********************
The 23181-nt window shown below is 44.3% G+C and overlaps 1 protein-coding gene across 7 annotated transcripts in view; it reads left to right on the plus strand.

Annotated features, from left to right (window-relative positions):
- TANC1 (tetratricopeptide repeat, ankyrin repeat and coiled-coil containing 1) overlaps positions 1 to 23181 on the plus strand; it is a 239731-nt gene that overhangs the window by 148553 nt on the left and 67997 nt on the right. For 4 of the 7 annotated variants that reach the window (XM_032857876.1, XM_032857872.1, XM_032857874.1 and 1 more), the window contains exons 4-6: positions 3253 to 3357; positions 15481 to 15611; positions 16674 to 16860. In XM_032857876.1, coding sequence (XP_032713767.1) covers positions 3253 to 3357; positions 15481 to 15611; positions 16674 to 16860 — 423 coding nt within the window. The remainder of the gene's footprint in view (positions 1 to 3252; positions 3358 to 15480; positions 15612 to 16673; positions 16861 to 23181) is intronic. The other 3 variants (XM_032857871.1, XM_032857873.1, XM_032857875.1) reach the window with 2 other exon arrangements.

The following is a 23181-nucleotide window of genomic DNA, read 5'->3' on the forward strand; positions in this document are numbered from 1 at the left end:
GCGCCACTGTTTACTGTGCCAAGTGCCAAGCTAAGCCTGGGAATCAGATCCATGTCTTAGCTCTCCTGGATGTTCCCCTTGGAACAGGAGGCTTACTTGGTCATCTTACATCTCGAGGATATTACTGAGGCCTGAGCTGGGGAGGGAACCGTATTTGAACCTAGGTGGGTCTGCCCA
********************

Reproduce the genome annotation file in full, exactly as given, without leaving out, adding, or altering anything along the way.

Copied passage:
The 23181-nt window shown below is 44.3% G+C and overlaps 1 protein-coding gene across 7 annotated transcripts in view; it reads left to right on the plus strand.

Annotated features, from left to right (window-relative positions):
- TANC1 (tetratricopeptide repeat, ankyrin repeat and coiled-coil containing 1) overlaps positions 1 to 23181 on the plus strand; it is a 239731-nt gene that overhangs the window by 148553 nt on the left and 67997 nt on the right. For 4 of the 7 annotated variants that reach the window (XM_032857876.1, XM_032857872.1, XM_032857874.1 and 1 more), the window contains exons 4-6: positions 3253 to 3357; positions 15481 to 15611; positions 16674 to 16860. In XM_032857876.1, coding sequence (XP_032713767.1) covers positions 3253 to 3357; positions 15481 to 15611; positions 16674 to 16860 — 423 coding nt within the window. The remainder of the gene's footprint in view (positions 1 to 3252; positions 3358 to 15480; positions 15612 to 16673; positions 16861 to 23181) is intronic. The other 3 variants (XM_032857871.1, XM_032857873.1, XM_032857875.1) reach the window with 2 other exon arrangements.

The following is a 23181-nucleotide window of genomic DNA, read 5'->3' on the forward strand; positions in this document are numbered from 1 at the left end:
GCGCCACTGTTTACTGTGCCAAGTGCCAAGCTAAGCCTGGGAATCAGATCCATGTCTTAGCTCTCCTGGATGTTCCCCTTGGAACAGGAGGCTTACTTGGTCATCTTACATCTCGAGGATATTACTGAGGCCTGAGCTGGGGAGGGAACCGTATTTGAACCTAGGTGGGTCTGCCCA